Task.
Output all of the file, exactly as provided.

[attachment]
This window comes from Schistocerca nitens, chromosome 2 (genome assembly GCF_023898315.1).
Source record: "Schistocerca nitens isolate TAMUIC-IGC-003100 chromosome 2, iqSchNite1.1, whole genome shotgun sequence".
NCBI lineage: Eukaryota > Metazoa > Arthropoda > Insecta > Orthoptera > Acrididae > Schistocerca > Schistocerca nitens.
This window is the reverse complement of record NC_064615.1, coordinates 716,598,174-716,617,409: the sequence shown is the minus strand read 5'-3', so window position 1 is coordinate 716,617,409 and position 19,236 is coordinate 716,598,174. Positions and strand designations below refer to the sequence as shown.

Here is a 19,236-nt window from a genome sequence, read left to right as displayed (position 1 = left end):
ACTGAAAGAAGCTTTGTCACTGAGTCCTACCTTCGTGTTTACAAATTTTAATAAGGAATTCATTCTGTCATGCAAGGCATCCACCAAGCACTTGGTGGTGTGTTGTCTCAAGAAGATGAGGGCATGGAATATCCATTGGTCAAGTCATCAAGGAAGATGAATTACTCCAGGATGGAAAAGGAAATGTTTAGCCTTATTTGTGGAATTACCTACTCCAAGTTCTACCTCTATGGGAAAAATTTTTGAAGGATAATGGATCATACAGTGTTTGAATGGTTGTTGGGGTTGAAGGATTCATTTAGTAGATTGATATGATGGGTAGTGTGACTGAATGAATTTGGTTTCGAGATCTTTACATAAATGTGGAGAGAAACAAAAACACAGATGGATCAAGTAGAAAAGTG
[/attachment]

This window comes from Schistocerca nitens, chromosome 2 (genome assembly GCF_023898315.1).
Source record: "Schistocerca nitens isolate TAMUIC-IGC-003100 chromosome 2, iqSchNite1.1, whole genome shotgun sequence".
NCBI lineage: Eukaryota > Metazoa > Arthropoda > Insecta > Orthoptera > Acrididae > Schistocerca > Schistocerca nitens.
This window is the reverse complement of record NC_064615.1, coordinates 716,598,174-716,617,409: the sequence shown is the minus strand read 5'-3', so window position 1 is coordinate 716,617,409 and position 19,236 is coordinate 716,598,174. Positions and strand designations below refer to the sequence as shown.

Here is a 19,236-nt window from a genome sequence, read left to right as displayed (position 1 = left end):
ACTGAAAGAAGCTTTGTCACTGAGTCCTACCTTCGTGTTTACAAATTTTAATAAGGAATTCATTCTGTCATGCAAGGCATCCACCAAGCACTTGGTGGTGTGTTGTCTCAAGAAGATGAGGGCATGGAATATCCATTGGTCAAGTCATCAAGGAAGATGAATTACTCCAGGATGGAAAAGGAAATGTTTAGCCTTATTTGTGGAATTACCTACTCCAAGTTCTACCTCTATGGGAAAAATTTTTGAAGGATAATGGATCATACAGTGTTTGAATGGTTGTTGGGGTTGAAGGATTCATTTAGTAGATTGATATGATGGGTAGTGTGACTGAATGAATTTGGTTTCGAGATCTTTACATAAATGTGGAGAGAAACAAAAACACAGATGGATCAAGTAGAAAAGTG